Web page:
Five Years | Jacob and Ashley at Home

These sessions are my favorite. (Hi. Broken record here.) 

Jacob + Ashley are celebrating five years of marriage this year so of course we had to celebrate with photos. Also, this is their real-life-seems-unreal home that they moved into a year ago. Serious #homegoals if you ask me. These two are the real deal. (Be on the lookout for the guest appearance by their adorable dog Frank. Can we all agree that human names for dogs are the best?) 

Jacob + Ashley | Ellie Be
Jacob + Ashley | Ellie Be

A Morning in Tulsa | The Fraziers

"Life is a collection of a million, billion moments, tiny little moments and choices, like a handful of luminous, glowing pearl. It takes so much time, and so much work, and those beads and moments are so small, and so much less fabulous and dramatic than the movies. But this is what I’m finding, in glimpses and flashes: this is it. This is it, in the best possible way. That thing I’m waiting for, that adventure, that move-score-worthy experience unfolding gracefully. This is it. Normal, daily life ticking by on our streets and sidewalks, in our houses and apartments, in our beds and at our dinner tables, in our dreams and prayers and fights and secrets – this pedestrian life is the most precious thing any of use will ever experience.” / Shauna Niequist

Human First

When I stand before God at the end of my life, I would hope that I would not have a single bit of talent left, and could say, 'I used everything you gave me'. / Emma Bombeck

I've been a photographer for ten years. (Wowza.) I think once you do anything consistently over an extended period of time, it starts to become second nature. It becomes comfortable, like a natural extension of yourself. With something like running a photography business, there is a very real danger of it becoming entangled in your personal life. Like a vine that wraps around anything in its path if you don't prune it back every once in a while.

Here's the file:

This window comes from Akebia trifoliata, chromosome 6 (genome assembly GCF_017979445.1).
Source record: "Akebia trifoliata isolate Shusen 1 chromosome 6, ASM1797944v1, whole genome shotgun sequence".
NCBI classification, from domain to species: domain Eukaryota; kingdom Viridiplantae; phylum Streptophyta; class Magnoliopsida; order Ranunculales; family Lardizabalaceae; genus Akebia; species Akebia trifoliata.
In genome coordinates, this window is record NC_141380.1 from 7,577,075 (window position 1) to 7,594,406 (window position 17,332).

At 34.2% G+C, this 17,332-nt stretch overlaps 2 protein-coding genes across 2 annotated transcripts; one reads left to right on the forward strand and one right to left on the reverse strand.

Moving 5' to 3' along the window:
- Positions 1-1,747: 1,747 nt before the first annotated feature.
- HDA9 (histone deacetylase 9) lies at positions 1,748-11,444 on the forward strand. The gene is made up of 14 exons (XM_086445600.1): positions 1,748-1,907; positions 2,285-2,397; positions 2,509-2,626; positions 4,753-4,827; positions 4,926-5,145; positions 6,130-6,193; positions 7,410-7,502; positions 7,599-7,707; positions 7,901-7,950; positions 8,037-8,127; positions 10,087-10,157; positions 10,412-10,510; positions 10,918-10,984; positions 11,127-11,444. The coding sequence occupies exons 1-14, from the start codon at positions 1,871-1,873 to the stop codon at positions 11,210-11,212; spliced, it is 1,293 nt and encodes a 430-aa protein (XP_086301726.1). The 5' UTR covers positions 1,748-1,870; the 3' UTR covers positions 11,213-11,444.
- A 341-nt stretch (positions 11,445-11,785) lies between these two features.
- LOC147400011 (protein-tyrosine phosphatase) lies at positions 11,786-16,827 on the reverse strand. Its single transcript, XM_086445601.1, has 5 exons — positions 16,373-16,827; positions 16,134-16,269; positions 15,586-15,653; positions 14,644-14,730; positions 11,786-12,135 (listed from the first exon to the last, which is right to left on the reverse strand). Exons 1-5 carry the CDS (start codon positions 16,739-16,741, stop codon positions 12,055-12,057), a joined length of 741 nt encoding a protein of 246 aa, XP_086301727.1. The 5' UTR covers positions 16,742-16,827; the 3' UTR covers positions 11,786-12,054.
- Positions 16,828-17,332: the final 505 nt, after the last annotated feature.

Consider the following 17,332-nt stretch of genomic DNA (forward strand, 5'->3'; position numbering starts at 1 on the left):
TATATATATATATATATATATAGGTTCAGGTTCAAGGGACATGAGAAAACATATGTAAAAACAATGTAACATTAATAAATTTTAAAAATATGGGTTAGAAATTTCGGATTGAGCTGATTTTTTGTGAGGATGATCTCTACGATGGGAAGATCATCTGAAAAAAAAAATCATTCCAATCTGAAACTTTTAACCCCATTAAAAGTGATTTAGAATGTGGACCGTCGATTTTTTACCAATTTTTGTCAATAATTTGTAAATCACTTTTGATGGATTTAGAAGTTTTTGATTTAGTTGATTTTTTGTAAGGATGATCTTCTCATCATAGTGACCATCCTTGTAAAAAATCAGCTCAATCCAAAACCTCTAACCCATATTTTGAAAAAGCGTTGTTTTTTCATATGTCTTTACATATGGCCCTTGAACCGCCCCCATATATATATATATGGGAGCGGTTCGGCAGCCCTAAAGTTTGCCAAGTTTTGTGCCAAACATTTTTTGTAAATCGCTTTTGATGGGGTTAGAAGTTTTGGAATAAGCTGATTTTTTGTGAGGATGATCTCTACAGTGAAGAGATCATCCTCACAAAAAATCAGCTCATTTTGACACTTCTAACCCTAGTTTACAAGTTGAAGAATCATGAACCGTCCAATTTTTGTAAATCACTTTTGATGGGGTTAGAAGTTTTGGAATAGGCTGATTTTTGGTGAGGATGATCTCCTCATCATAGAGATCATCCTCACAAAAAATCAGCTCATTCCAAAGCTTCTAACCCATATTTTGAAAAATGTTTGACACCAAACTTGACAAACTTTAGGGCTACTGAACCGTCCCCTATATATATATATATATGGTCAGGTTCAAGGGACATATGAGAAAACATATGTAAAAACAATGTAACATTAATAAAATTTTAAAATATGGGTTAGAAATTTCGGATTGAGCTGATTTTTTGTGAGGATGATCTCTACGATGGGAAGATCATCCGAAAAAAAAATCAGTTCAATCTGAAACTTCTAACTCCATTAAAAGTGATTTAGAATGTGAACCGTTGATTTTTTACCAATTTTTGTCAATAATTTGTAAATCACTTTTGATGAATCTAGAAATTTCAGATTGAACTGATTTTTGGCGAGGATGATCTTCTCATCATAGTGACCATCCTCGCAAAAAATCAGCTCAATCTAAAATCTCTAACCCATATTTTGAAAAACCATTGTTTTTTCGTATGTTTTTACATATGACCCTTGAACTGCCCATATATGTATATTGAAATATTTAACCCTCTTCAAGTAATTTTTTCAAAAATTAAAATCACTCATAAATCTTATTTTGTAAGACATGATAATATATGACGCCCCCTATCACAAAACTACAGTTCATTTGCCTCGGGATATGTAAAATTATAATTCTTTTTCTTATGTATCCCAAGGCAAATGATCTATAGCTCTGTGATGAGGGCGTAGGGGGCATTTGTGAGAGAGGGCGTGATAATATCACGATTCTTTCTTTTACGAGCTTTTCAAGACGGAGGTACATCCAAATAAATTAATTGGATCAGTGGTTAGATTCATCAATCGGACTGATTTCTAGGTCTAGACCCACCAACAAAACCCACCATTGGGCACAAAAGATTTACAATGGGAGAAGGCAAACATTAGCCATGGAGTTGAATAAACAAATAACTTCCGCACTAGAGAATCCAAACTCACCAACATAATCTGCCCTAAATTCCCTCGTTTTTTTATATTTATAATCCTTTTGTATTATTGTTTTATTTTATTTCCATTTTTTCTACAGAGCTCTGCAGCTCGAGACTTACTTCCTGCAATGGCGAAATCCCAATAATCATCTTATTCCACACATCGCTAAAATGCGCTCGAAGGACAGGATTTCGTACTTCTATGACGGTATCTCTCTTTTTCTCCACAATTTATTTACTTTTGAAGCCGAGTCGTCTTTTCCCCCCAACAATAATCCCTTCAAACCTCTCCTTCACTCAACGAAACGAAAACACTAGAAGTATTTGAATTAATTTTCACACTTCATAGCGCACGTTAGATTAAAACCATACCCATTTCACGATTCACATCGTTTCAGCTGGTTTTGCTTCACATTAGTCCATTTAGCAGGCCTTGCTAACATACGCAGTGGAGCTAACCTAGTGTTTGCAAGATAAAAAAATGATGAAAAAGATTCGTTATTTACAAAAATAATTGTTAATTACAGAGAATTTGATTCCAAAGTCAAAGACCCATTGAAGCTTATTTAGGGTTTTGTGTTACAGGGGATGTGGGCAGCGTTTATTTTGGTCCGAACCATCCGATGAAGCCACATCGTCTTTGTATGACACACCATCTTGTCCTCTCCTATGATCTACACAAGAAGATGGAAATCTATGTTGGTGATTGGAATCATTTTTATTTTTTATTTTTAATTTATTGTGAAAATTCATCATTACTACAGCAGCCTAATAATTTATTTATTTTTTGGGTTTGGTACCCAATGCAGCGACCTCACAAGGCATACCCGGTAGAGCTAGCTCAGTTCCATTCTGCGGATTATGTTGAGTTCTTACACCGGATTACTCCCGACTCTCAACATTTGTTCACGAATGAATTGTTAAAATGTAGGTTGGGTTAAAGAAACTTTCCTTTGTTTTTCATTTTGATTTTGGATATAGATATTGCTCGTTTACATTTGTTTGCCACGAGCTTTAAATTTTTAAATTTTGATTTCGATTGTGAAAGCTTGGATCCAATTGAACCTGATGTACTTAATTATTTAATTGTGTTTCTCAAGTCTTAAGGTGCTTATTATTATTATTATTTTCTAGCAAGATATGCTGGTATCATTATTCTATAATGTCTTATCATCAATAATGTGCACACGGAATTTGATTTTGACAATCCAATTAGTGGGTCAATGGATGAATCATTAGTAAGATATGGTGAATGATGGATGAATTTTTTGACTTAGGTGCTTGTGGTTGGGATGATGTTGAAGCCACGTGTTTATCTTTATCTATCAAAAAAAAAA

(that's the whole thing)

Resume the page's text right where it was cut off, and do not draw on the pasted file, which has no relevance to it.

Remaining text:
Turns out I'm not super great at pruning. 

I started my business in middle-school. (I use the word business loosely.) It was on the side, super casual, a hobby turned money-making opportunity while I was still in school. I loved photography and I loved the fulfillment I got in taking photos. In high-school, I was "the girl with the camera." I would photograph church events, had regular photo sessions with friends, and eventually ended up doing senior photos for half of the people in my grade. (#homeschooled) At this point, I knew I wasn't going to go to college but instead, I was going to pursue a full time career in photography. It was part of my identity. I was, and am, a photographer. 

Late last year, I noticed a tired quality to my photos. They seemed rehearsed, comfortable, safe. I was going through the same motions I had been for the last ten years and I was weary. My Instagram was mostly wedding photos, just because I felt like I needed to market my business somehow. I had been burned out before (I ended up in the hospital with a panic attack so, no bueno) but this felt different. I just felt tired. I had been calling myself a photographer for so long that it was just a cemented part of my identity. "What do you do?" "I'm a photographer!" And that was it. I realized I didn't do anything else. I was a photographer first, business owner second. No wonder I was tired. I had no hobbies, no life outside of photography except for the occasional church event or time spent with friends who weren't in the creative industry. I, for the first time, despised the thought of doing photography for the rest of my life. 

And you know why? You know why I was tired and confused? Because I am a human first. I am not a photographer first. My business should not be my everything. It should be a very small part of who I am as a whole. And it was my everything. It was my entire identity. Pruning shears, nowhere to be found. 

This doesn't mean that my business or my clients or photography aren't important. Photography has shaped my life in such a way that without it, I would be a completely different person. It has been woven into the threads of my life, throughout my growing years, and I would never take that back. I love it. I'm still passionate about people and telling stories. But I believe that it's not the most important thing in my life.